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I am building a PC and am currently purchasing RAM. I have 6 slots supporting up to 24GB total RAM. I had planned to by 2 sets of 2*4GB chips, totaling 16GB and later on possibly buying another set to bring me up to 24GB.

I have read in a number of places that manufacturers suggest buying a single larger kit (i.e. one kit with 6 4GB chips) rather than multiple (identical) smaller kits (i.e. 3 kits each with 8GB chips). The logic appears to be that the manufacturer optimizes these chips so that they run better together. While the RAM appears identical the pricing of larger kits (even though they contain the exact same chips) is much higher than multiple smaller kits, lending credence to this idea.

My questions are as follows: 1) Is this true or is it an old wives tale? 2) How much of a difference does it actually make? 3) Can you foresee any issues with buying multiple smaller kits?

Thanks in advance

JP

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2 Answers 2

up vote 2 down vote accepted
  1. I've seen mixed reviews, but some generally I've seen that some high-performance kits sold by manufacturers do give some performance gains, albeit small ones.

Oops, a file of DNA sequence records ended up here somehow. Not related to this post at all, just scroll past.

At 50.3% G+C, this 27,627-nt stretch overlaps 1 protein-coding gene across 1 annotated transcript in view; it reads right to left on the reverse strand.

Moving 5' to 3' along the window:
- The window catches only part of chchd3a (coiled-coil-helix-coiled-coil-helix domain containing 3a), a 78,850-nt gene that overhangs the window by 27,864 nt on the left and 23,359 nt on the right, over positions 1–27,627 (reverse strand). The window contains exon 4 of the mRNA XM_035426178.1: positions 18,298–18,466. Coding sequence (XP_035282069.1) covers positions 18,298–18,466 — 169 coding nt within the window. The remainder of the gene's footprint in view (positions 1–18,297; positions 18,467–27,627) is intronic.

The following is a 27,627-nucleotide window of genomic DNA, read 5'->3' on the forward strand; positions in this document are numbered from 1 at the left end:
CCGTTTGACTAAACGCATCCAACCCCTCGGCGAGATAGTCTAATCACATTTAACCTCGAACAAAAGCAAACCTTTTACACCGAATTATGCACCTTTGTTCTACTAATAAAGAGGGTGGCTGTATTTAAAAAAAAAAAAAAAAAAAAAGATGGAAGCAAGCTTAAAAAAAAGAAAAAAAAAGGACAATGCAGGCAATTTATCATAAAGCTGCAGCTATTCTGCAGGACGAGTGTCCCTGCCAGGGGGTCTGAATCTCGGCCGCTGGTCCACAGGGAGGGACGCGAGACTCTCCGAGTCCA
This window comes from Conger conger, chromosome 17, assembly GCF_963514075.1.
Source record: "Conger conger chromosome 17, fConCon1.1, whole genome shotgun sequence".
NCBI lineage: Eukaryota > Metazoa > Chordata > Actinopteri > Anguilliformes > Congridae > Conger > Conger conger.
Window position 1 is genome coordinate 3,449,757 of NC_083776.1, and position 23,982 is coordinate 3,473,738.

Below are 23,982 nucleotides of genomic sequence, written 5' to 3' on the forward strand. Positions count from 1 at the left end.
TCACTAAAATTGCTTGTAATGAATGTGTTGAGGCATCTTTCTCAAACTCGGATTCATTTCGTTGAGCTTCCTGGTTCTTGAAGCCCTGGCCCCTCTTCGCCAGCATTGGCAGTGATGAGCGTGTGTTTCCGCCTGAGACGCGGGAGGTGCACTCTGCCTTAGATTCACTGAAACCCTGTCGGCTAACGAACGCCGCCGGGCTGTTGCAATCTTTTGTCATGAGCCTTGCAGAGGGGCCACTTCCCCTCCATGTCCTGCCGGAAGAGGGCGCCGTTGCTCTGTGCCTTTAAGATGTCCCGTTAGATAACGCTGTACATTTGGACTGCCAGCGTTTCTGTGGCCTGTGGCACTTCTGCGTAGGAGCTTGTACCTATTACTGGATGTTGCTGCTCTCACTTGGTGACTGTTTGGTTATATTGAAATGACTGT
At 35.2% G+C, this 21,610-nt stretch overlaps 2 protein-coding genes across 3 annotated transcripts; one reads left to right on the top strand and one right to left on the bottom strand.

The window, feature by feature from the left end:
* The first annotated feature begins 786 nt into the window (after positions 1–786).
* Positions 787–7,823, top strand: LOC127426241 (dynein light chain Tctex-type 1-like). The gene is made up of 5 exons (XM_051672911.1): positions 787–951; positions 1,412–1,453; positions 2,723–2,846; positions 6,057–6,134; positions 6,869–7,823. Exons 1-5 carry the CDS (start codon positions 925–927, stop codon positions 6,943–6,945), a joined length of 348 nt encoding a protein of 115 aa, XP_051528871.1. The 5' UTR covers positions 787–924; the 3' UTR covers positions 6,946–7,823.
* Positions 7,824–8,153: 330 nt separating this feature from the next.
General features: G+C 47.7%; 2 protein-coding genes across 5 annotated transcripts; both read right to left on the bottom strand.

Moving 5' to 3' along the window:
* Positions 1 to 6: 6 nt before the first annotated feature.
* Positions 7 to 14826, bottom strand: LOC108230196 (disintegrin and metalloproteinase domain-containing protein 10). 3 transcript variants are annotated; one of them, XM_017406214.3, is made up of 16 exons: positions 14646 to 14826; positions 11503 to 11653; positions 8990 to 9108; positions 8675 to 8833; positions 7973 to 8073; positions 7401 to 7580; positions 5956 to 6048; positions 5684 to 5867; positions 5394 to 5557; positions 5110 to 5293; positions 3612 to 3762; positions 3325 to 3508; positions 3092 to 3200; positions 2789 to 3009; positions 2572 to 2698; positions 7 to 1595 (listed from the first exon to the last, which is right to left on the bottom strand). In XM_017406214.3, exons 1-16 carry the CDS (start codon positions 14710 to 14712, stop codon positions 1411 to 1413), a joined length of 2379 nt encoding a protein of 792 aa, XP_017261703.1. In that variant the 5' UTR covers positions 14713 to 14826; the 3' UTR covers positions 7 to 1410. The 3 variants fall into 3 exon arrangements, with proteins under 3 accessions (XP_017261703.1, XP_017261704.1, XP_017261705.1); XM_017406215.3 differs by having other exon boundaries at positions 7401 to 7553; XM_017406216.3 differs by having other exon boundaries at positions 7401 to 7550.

2. Not much of a difference really, see 1.

  3. There is really no issue in running multiple smaller kits, but I'd recommand making sure they are all identical, that is, the same manufacturer, speed, etc. Although this isn't always a must, you'll have less compatibility issues in the end.

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Upgrading is (usually) easier and cheaper if you start with higher-capacity sticks of RAM. Say you start with 2GB sticks in each slot, for a total of 12GB. If you want to upgrade to 24GB, you have to buy 6 sticks and toss all of your old RAM. If you'd started by putting 4GB sticks in 3 slots, you only need to buy additional RAM to fill the empty slots.

That said, the benefit of buying all your RAM at the same time is availability. If you want to upgrade a year or two from now, you may not be able to purchase the same product. If you have an older motherboard when you want to upgrade, you may not be able to buy any compatible memory.

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